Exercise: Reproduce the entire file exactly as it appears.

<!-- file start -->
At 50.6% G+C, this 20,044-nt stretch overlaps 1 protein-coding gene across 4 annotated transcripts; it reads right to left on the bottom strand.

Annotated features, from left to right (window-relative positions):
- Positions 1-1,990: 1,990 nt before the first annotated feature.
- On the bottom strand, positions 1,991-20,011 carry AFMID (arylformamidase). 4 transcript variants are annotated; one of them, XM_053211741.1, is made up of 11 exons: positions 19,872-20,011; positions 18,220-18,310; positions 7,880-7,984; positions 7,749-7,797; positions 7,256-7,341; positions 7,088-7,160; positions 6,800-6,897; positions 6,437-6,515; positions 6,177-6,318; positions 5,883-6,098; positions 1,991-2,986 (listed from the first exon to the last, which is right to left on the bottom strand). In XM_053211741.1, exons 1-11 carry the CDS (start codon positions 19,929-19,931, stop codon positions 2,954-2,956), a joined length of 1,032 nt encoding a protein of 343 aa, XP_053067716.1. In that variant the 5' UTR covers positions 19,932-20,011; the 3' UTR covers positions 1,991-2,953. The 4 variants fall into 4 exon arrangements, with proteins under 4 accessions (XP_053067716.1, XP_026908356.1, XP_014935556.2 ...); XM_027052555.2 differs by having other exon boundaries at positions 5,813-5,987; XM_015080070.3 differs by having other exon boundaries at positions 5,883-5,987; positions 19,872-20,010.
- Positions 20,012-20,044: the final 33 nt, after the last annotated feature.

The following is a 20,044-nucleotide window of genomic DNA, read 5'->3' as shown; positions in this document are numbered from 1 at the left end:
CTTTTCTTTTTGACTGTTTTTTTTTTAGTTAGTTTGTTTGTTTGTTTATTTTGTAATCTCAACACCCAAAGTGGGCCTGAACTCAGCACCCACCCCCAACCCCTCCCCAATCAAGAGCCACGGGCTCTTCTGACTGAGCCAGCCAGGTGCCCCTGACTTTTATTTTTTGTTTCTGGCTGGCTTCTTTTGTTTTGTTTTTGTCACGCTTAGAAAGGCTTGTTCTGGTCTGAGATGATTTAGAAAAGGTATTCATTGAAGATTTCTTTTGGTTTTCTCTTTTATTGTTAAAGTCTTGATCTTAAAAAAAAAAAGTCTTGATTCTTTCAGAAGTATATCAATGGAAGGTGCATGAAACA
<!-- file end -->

At 50.6% G+C, this 20,044-nt stretch overlaps 1 protein-coding gene across 4 annotated transcripts; it reads right to left on the bottom strand.

Annotated features, from left to right (window-relative positions):
- Positions 1-1,990: 1,990 nt before the first annotated feature.
- On the bottom strand, positions 1,991-20,011 carry AFMID (arylformamidase). 4 transcript variants are annotated; one of them, XM_053211741.1, is made up of 11 exons: positions 19,872-20,011; positions 18,220-18,310; positions 7,880-7,984; positions 7,749-7,797; positions 7,256-7,341; positions 7,088-7,160; positions 6,800-6,897; positions 6,437-6,515; positions 6,177-6,318; positions 5,883-6,098; positions 1,991-2,986 (listed from the first exon to the last, which is right to left on the bottom strand). In XM_053211741.1, exons 1-11 carry the CDS (start codon positions 19,929-19,931, stop codon positions 2,954-2,956), a joined length of 1,032 nt encoding a protein of 343 aa, XP_053067716.1. In that variant the 5' UTR covers positions 19,932-20,011; the 3' UTR covers positions 1,991-2,953. The 4 variants fall into 4 exon arrangements, with proteins under 4 accessions (XP_053067716.1, XP_026908356.1, XP_014935556.2 ...); XM_027052555.2 differs by having other exon boundaries at positions 5,813-5,987; XM_015080070.3 differs by having other exon boundaries at positions 5,883-5,987; positions 19,872-20,010.
- Positions 20,012-20,044: the final 33 nt, after the last annotated feature.

The following is a 20,044-nucleotide window of genomic DNA, read 5'->3' as shown; positions in this document are numbered from 1 at the left end:
CTTTTCTTTTTGACTGTTTTTTTTTTAGTTAGTTTGTTTGTTTGTTTATTTTGTAATCTCAACACCCAAAGTGGGCCTGAACTCAGCACCCACCCCCAACCCCTCCCCAATCAAGAGCCACGGGCTCTTCTGACTGAGCCAGCCAGGTGCCCCTGACTTTTATTTTTTGTTTCTGGCTGGCTTCTTTTGTTTTGTTTTTGTCACGCTTAGAAAGGCTTGTTCTGGTCTGAGATGATTTAGAAAAGGTATTCATTGAAGATTTCTTTTGGTTTTCTCTTTTATTGTTAAAGTCTTGATCTTAAAAAAAAAAAGTCTTGATTCTTTCAGAAGTATATCAATGGAAGGTGCATGAAACA